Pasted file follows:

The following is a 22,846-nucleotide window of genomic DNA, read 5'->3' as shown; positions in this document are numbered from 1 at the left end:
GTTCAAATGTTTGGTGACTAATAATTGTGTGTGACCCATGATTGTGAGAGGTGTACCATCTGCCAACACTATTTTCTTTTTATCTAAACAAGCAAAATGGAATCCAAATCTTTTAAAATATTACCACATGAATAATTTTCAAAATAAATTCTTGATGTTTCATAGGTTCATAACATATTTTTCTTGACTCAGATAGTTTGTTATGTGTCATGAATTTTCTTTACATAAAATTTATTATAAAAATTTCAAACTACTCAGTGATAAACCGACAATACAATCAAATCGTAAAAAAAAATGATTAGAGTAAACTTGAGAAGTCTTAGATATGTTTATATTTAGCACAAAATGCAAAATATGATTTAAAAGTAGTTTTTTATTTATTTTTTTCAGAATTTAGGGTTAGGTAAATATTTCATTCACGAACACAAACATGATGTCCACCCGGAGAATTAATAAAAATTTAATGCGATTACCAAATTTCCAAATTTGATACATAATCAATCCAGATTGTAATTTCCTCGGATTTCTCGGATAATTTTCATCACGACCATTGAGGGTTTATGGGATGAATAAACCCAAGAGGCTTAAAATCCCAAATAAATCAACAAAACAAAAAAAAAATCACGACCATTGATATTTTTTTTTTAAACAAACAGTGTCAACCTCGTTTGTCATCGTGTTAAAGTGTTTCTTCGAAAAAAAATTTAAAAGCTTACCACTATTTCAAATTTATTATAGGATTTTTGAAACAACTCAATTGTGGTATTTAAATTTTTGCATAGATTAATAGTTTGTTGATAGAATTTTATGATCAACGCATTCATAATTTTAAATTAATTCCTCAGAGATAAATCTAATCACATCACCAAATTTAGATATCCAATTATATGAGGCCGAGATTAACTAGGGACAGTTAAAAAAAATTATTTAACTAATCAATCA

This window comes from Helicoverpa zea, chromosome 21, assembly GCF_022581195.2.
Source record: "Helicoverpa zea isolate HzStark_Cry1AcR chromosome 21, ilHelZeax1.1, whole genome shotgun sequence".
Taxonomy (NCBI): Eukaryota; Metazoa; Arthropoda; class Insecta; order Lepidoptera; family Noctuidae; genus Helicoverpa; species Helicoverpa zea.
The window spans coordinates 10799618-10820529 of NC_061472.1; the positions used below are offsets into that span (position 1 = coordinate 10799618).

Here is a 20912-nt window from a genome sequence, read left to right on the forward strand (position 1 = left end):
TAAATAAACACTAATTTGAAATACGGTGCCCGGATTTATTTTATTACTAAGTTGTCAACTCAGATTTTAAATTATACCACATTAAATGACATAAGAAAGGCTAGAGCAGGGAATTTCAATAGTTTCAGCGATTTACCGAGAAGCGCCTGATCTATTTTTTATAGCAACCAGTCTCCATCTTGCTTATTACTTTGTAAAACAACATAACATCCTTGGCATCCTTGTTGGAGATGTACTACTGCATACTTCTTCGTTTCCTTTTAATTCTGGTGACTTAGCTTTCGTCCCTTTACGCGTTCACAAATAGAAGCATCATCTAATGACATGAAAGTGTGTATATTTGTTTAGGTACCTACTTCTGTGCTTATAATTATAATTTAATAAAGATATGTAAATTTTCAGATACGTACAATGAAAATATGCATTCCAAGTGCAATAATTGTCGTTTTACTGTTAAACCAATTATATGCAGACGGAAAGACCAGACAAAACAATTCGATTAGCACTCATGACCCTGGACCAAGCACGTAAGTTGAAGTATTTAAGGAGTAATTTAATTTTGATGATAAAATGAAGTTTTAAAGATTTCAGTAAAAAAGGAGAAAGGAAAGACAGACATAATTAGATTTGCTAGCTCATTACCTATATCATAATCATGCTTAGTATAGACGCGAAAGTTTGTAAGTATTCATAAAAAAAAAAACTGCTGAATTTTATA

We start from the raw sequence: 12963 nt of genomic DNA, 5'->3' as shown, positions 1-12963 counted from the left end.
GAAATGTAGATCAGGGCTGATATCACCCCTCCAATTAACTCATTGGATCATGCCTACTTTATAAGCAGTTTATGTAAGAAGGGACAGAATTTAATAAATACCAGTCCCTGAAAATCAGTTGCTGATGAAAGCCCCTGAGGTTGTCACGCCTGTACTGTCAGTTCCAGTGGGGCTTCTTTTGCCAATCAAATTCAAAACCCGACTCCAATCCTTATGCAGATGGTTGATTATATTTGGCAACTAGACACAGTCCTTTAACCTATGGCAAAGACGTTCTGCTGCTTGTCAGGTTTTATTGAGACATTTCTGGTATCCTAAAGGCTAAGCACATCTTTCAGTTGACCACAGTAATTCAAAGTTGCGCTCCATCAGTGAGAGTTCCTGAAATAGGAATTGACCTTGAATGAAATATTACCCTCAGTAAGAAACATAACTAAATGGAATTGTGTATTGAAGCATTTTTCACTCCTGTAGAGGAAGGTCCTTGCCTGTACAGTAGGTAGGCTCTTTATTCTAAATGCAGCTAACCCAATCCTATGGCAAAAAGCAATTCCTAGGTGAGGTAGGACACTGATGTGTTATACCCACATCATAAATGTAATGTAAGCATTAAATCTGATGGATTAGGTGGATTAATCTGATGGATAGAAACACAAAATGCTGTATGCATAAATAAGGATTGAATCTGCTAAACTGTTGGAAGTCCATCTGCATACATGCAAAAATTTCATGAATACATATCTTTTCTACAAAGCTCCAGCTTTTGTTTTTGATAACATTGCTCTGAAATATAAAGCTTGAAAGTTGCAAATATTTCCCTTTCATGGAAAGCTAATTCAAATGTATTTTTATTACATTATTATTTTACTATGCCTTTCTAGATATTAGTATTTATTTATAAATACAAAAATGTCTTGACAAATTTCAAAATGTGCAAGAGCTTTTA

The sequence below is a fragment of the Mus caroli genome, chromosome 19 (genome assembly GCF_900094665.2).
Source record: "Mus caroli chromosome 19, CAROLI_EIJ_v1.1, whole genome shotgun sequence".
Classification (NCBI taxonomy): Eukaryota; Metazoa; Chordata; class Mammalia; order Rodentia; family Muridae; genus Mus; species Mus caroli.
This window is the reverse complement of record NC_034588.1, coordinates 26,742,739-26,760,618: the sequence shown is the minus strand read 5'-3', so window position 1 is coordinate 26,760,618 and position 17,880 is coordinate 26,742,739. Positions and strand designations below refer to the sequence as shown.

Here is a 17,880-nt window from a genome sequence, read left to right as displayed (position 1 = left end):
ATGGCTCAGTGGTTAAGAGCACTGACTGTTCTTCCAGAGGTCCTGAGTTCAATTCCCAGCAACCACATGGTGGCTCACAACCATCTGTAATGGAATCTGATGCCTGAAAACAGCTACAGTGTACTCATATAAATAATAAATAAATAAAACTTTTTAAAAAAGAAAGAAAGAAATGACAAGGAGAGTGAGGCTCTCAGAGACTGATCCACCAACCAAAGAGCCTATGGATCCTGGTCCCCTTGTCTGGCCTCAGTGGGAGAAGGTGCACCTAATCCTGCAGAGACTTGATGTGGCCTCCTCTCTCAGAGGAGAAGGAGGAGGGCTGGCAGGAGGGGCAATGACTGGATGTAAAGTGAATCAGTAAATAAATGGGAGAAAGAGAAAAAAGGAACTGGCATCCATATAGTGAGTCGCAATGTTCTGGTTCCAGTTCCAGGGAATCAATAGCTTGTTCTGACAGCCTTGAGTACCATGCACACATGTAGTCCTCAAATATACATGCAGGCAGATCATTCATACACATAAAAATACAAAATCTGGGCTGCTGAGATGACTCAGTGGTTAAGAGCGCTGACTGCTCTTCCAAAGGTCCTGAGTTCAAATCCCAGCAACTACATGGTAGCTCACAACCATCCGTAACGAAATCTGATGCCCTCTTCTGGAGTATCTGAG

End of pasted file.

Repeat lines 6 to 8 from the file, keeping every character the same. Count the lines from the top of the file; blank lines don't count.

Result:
The window spans coordinates 10799618-10820529 of NC_061472.1; the positions used below are offsets into that span (position 1 = coordinate 10799618).

Here is a 20912-nt window from a genome sequence, read left to right on the forward strand (position 1 = left end):
TAAATAAACACTAATTTGAAATACGGTGCCCGGATTTATTTTATTACTAAGTTGTCAACTCAGATTTTAAATTATACCACATTAAATGACATAAGAAAGGCTAGAGCAGGGAATTTCAATAGTTTCAGCGATTTACCGAGAAGCGCCTGATCTATTTTTTATAGCAACCAGTCTCCATCTTGCTTATTACTTTGTAAAACAACATAACATCCTTGGCATCCTTGTTGGAGATGTACTACTGCATACTTCTTCGTTTCCTTTTAATTCTGGTGACTTAGCTTTCGTCCCTTTACGCGTTCACAAATAGAAGCATCATCTAATGACATGAAAGTGTGTATATTTGTTTAGGTACCTACTTCTGTGCTTATAATTATAATTTAATAAAGATATGTAAATTTTCAGATACGTACAATGAAAATATGCATTCCAAGTGCAATAATTGTCGTTTTACTGTTAAACCAATTATATGCAGACGGAAAGACCAGACAAAACAATTCGATTAGCACTCATGACCCTGGACCAAGCACGTAAGTTGAAGTATTTAAGGAGTAATTTAATTTTGATGATAAAATGAAGTTTTAAAGATTTCAGTAAAAAAGGAGAAAGGAAAGACAGACATAATTAGATTTGCTAGCTCATTACCTATATCATAATCATGCTTAGTATAGACGCGAAAGTTTGTAAGTATTCATAAAAAAAAAAACTGCTGAATTTTATA